This will depend on the seriousness and the effects of the failure. Informal action is normally taken in the first instance – they will offer 'advice' to encourage high standards. Where minimum legal requirements are not met formal action will be taken if informal action does not resolve the matter within a specified timescale.
Landlords receive an informal notice which has full details of the works and with category 1 and 2 hazards clearly set out. The expected completion dates will also be given. However, but where there is a category 1 hazard which causes a serious risk to the health and safety of the occupier, formal action will be taken immediately.
Formal action means:
For less serious hazards, Hazard Awareness Notices may be appropriate to bring to the attention of the landlord and tenant any defects and hazards that need to be addressed, together with recommended action.
For more serious hazards, Improvement Notices with schedules of work to remedy category one and category two hazards may be appropriate.Works must be completed within prescribed timescales and failure to comply can result in prosecution and/or the Council carrying out the works in default.
Prohibition Orders preventing occupation of all or part of a building maybe appropriate where, for example, there is serious overcrowding or other serious category one hazards exist.
Emergency prohibition can also be taken by a local authority to prevent occupation of part or all of a building where there is imminent risk of serious harm or Emergency Remedial Action can be taken to remove the hazard.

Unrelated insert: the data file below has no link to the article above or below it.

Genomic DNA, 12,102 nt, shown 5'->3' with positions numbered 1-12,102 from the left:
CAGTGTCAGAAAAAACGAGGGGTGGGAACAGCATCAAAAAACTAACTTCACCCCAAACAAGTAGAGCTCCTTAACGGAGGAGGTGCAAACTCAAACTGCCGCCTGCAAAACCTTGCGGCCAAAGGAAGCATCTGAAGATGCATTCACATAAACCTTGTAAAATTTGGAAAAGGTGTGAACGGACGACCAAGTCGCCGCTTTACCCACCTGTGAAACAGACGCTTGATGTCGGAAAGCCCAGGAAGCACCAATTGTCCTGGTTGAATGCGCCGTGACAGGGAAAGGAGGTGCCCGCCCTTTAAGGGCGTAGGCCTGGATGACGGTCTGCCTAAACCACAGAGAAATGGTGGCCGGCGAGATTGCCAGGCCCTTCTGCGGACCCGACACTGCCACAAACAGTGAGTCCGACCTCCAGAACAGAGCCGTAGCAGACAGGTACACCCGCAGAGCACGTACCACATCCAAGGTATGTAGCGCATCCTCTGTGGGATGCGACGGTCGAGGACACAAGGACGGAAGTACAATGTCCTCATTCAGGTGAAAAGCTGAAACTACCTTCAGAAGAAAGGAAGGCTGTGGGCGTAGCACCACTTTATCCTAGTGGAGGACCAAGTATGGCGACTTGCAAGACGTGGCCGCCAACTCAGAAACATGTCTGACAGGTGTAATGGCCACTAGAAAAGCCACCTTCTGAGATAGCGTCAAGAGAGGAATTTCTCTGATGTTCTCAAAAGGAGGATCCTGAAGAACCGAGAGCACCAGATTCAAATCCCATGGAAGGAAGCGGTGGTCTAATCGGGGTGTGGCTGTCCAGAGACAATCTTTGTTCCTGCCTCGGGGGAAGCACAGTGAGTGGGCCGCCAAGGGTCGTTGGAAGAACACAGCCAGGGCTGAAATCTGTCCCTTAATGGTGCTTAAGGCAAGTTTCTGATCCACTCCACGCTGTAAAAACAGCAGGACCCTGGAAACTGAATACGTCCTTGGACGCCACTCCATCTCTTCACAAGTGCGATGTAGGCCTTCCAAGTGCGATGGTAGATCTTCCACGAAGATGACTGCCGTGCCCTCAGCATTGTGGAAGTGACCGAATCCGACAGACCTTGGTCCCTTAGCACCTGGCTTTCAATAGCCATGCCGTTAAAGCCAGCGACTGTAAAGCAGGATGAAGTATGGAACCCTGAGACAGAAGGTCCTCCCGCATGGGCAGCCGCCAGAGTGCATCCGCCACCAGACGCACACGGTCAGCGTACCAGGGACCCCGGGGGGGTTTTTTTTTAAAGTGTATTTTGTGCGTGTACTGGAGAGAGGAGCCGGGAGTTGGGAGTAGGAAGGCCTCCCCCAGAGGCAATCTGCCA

There are rights of appeal to a residential property tribunal against any of the above notices/orders apart from the hazard awareness notice.
There is a normally a charge for taking formal action which is currently and the charge rises each year depending on the rate of inflation. It reflects the expenses that councils incurs in taking formal action and is designed to encourage good practice among landlords and discourage landlords from waiting for formal action to carry out essential works.
All enforcement action will be carried out having regard to the 7 principles specified in the Statutory Code of Practice for Regulators made under section 23 of the Legislative and Regulatory Reform Act 2006.
Economic Progress - Regulators should recognise that a key element of their activity will be to allow, or even encourage, economic progress and only to intervene when there is a clear case for protection.
Risk Assessment - Regulators, and the Regulatory system as a whole, should use comprehensive risk assessment to concentrate resources in the areas that need them most.
Advice and Guidance - Regulators should provide authoritative, accessible advice easily and cheaply.
Inspections and other visits - No inspection should take place without a reason.
Information Requirements - Businesses should not have to give unnecessary information or give the same piece of information twice.
Compliance and Enforcement Actions - The few businesses that persistently break regulations should be identified quickly and face proportionate and meaningful sanctions.
Accountability - Regulators should be accountable for the efficiency and effectiveness of their activities, while remaining independent in the decisions they take.